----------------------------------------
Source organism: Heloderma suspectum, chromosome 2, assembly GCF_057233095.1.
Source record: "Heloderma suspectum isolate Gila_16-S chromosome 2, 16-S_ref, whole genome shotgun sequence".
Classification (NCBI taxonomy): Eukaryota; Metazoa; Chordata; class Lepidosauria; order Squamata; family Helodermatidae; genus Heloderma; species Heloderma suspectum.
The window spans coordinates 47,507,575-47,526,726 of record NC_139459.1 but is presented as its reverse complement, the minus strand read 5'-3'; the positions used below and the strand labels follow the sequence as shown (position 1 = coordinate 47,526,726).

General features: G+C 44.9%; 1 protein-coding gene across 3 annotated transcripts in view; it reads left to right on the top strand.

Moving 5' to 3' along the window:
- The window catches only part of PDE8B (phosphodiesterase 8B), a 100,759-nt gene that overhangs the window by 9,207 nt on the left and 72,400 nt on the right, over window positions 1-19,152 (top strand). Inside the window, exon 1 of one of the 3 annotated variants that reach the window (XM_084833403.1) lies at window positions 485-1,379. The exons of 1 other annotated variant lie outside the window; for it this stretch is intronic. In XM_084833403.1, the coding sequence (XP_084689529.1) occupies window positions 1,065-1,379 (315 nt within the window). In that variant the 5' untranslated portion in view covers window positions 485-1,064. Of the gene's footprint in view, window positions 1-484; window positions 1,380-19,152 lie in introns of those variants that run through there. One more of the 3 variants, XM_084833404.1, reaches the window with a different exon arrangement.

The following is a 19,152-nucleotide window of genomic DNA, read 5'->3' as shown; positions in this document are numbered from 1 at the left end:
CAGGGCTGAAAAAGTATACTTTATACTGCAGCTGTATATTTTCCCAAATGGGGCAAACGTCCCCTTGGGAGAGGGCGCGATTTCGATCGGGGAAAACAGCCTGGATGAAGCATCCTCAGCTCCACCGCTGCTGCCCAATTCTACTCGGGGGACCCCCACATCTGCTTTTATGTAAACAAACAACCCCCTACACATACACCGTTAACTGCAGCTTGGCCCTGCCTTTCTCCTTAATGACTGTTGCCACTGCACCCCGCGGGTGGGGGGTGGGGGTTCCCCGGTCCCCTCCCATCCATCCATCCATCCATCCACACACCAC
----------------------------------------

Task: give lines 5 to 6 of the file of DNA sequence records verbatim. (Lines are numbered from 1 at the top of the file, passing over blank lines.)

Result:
General features: G+C 44.9%; 1 protein-coding gene across 3 annotated transcripts in view; it reads left to right on the top strand.

Moving 5' to 3' along the window: